Dale was not depressed by this turn of events. He and his father promptly contacted the owners of Balboa's Rendezvous Ballroom, a massive venue (capacity 4,000) that had sat unused, with the exception of high school graduation exercises and similar events, since a failed attempt to revive the big-band era. Although Dale says the city fathers regarded his style of playing as "evil — devil music," he was allowed to rent the ballroom as long as those attending wore ties. "They felt, `If they're dressed up, there won't be any trouble,'" Dale remembers, laughing. "So my dad and I bought a box of ties and handed them out at the door. The first night [May 31, 1958]. there were seventeen surfers with ties and bare feet."

From this humble beginning, Dale built a rabid following that filled the Rendezvous night after night to hear his unique guitar sound. "Hank Williams was one of my big influences, so what I was actually doing was playing country music," he claims. "But I was doing it with this ruck-a-tuck beat that I'd developed from listening to [big-band drummer] Gene Krupa. It was this rickety-dickety-dickety-dickety feeling and a bump-bump-bump-bump — that really heavy sound — with the Gene Krupa music-is-sex thing. It just got everybody dancing, doing the jitterbug and the lindy with their petticoats flying. They loved the rhythms that I was playing."

The surf sound Dale pioneered was vastly influential, but he wasn't able to translate it into the kind of fame the Beach Boys, Jan and Dean and the Ventures achieved; his songs "Let's Go Trippin'" and "Miserlou" were popular in the early Sixties among surfing aficionados, but failed to hit the Billboard Top 40. To Dale, the reason is simple: "`Let's Go Trippin'' was so tinny that I smashed it against a wall in frustration when I heard it. Every time I tried to record, I'd get some engineer who'd say, 'I can't capture your guitar. It's too big, too heavy, it's bleeding into everything, we're going to have to pad it.' So they'd pad it and it would sound like shit, it was so tinny."

As a result of his frustration and a public fonder of his imitators than the real thing, Dale stopped making records in 1964. For the majority of the next quarter-century, he stayed away from studios; among the rare exceptions was "Pipeline," a duet with guitarist/fan Stevie Ray Vaughan that was nominated for a Grammy in 1988. When he finally agreed to make a new album for HighTone last year, he said he would do so only if the finished product captured the sound and the excitement of his on-stage work — and even he admits that Tribal Thunder (produced by Scott Matthews and featuring a band anchored by drummer Prairie Prince, formerly of the Tubes) surpassed all his expectations. The first track, "Nitro," is as explosive as its name, and his version of the Link Wray classic "Rumble" more than does justice to the tune. Even better, new Dale originals such as "The Long Ride" and the title cut update his approach without watering it down.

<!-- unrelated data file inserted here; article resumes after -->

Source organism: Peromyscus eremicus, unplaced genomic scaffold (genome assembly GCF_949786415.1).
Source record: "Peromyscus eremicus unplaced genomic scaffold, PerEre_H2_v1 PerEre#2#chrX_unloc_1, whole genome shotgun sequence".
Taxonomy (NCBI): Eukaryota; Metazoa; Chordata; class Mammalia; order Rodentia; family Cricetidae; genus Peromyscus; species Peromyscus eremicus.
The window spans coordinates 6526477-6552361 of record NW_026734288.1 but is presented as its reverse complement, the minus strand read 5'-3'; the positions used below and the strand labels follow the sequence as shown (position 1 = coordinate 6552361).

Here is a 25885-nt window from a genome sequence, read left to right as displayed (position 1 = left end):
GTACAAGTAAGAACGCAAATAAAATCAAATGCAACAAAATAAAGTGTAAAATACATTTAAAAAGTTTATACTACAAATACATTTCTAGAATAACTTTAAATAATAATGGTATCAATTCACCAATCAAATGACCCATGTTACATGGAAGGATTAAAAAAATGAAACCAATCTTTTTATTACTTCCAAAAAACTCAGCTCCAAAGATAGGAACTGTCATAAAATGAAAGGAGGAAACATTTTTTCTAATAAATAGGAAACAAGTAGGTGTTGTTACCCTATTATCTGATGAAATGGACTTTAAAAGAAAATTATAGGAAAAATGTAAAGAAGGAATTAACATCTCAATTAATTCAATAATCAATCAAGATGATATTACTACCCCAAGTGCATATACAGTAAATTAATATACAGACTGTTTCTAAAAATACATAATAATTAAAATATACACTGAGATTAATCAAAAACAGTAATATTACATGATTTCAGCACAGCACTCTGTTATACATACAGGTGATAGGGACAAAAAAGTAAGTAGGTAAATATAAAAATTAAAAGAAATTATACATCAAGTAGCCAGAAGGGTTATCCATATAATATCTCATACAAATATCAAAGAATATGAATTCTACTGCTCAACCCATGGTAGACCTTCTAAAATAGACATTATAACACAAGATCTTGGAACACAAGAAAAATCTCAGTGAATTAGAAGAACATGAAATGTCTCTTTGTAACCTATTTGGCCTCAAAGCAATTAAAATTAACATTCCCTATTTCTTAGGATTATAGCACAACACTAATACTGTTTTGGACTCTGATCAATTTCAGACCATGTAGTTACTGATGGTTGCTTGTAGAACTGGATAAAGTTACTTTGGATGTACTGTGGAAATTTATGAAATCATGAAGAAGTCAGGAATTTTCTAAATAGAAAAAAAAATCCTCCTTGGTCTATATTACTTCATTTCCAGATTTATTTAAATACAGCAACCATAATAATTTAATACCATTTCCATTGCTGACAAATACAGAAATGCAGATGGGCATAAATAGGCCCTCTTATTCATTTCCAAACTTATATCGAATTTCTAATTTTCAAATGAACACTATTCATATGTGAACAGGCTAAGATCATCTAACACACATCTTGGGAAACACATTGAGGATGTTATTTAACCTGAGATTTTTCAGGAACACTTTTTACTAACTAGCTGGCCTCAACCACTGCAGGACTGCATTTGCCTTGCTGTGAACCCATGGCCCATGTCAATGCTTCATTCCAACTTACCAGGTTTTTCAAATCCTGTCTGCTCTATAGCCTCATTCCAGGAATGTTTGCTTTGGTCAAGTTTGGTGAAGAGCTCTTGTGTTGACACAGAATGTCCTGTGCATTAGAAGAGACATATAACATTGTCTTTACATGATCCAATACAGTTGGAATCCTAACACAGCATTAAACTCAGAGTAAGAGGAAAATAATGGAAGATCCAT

So adamant is Dale that people understand what was in his mind when penning Tribal Thunder's songs that he's been known to fax writer's notes on their meanings. In conversation, this background floods out in Dale stream-of-consciousness style: He goes from talking about the plight of the American Indian and air pollution to experimental use of underwater loudspeakers in the Pacific Ocean ("The fish'll go crazy — they'll smash into liners, they'll smash into ships"), food additives ("They're putting cement dust into cattle feed to make the cows heavier; the FDA knows all about it") and the case of Michael Fay, the young man sentenced in Singapore to four lashes for vandalizing a car ("Slick Willie calls up their government and says, 'Let this kid go; you're being a little bit too harsh.' But I say they should've whacked him on the face with a cane instead of his ass. That way, he'd never do it again"). Dale promises that his forthcoming album, tentatively titled Uncharted Territory, will sport instrumental approximations of insights like these — "and if the record company doesn't put my liner notes onto the record," he adds, "I'll just have to fax them to everybody again."

In the meantime, Dale is enjoying a surge of renewed popularity fueled by Tribal Thunder and a national tour (believe it or don't, it's actually the first of his career), and inspired, he says, by his second marriage, which recently produced his first child — two-year-old Jimmy, who can already play drum solos to his dad's scorching songs. "What I play now isn't surf music," he proclaims. "It's too powerful. I used to go through paper bags; now I go through brick walls. I play hard. People say, `Why do you have those expressions on your face when you play?' And I tell them: It's pain. I don't play on wussy strings — I play on sixty-gauge strings, and I break them. It's like playing on concrete, but that's what I do. Because I am Dick Dale."